So, yes, things are better, attributed partly to the natural business cycle, but also because the worst didn`t come to fruition, the stock market assets needed to be reacquired by fund managers who over liquidated their portfolios. In addition, manufacturing was also boosted by the inventory restocking phase, and even failed stimulus packages would provide some sort of floor for the economy.
Nevertheless, none of this can be taken credit for by the Obama administration. It is a natural law of economics, and relative preparedness. That is, if everyone is prepared for the sky to fall off, and the sun still comes out the next morning, the economy will experience a slight recovery all on its own, relatively speaking. But this is nothing to write home about.
Legislative Wins – Don’t Mean Much
One thing that President Obama and the Democratic Party has accomplished is that they have gotten more legislation through Congress, and passed into law than most administrations ever dream of accomplishing.
However, it is more emblematic of having a complete majority in the legislative branch–Republicans were emasculated due to the economic crash happening during their watch, and a literal blank check of unprecedented nature to just fix things that went wrong.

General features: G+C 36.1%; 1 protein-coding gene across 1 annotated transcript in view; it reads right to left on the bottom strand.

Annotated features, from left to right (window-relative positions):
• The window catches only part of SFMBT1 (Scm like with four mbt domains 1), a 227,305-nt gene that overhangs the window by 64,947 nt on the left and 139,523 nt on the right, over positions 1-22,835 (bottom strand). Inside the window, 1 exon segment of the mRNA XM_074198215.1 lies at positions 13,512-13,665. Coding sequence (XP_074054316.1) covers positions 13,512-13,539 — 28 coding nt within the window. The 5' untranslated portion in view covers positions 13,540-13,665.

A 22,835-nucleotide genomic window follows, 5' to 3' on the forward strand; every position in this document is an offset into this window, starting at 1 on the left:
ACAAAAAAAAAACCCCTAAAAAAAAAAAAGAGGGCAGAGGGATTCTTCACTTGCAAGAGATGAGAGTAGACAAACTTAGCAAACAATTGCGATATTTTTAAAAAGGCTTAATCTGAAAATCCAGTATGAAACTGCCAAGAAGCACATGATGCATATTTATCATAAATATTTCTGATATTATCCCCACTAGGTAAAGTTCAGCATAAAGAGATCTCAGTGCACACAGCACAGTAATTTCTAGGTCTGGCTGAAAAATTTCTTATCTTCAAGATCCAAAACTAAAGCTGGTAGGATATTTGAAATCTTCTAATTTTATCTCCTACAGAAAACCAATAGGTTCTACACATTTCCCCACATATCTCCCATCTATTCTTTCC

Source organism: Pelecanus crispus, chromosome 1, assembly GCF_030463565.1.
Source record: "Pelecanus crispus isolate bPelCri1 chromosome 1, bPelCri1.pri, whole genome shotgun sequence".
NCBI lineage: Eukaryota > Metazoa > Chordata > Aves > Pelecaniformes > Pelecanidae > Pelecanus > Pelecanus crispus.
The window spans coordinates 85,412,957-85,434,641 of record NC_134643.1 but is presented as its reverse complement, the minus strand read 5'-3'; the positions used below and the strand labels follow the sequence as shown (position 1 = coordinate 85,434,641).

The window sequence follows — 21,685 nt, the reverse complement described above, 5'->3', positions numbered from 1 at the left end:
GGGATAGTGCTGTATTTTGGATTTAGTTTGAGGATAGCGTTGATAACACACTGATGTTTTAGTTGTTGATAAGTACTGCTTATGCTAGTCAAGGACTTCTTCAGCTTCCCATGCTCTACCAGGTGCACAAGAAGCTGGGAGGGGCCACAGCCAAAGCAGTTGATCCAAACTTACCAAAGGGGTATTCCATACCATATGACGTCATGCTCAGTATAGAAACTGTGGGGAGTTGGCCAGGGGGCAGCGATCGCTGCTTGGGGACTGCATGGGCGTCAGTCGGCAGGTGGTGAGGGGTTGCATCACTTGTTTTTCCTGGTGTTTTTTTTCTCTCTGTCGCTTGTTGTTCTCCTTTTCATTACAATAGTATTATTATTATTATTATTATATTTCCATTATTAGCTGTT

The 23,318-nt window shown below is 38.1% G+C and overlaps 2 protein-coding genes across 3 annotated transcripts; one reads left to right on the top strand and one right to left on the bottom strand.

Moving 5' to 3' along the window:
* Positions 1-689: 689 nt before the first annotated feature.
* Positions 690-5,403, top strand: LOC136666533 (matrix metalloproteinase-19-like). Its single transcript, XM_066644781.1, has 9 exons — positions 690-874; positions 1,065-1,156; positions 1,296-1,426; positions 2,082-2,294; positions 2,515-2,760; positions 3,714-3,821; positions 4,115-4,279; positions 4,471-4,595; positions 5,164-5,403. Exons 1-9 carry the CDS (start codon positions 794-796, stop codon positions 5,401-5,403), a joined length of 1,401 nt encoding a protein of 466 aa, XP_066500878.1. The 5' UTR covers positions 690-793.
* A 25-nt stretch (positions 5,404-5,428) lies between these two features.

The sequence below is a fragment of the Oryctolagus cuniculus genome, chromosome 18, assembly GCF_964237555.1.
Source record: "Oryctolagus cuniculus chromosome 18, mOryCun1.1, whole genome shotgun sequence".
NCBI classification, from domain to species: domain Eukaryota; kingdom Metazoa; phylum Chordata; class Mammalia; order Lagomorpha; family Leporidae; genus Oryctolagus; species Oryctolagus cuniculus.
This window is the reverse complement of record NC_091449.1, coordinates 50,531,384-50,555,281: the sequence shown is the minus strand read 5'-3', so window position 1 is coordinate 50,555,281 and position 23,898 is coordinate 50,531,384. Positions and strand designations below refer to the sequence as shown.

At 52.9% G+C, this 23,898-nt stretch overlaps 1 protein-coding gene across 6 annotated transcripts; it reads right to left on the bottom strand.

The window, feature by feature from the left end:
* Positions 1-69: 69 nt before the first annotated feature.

As we have witnessed in the past two years, achieving a lot of legislative wins has not done a whole lot of good for the nation.
On Health Care & Financial Reform
I agree that the health care system in the US needs some major overhauling, but was this accomplished with the latest health care legislation? No, I do not believe this to be the case. But one thing I do know is that it is entirely counterproductive to push through a health care reform bill that is going to create more costs for business coming out of a recession.
Adding more costs is bad for business even in a booming economy (that`s why it has been so hard to get passed all these years,) but it is a complete suicide mission during a tentative recovery phase.
I also agree that to some degree there needs to be some regulatory changes to the banking system, and how Wall Street and the SEC operate. But all this financial regulation, post financial crisis, will only cause major disruptions to the financial industry, and hinder any type of job creation, at a time when the industry is still on shaky ground and worried about building up their capital reserves.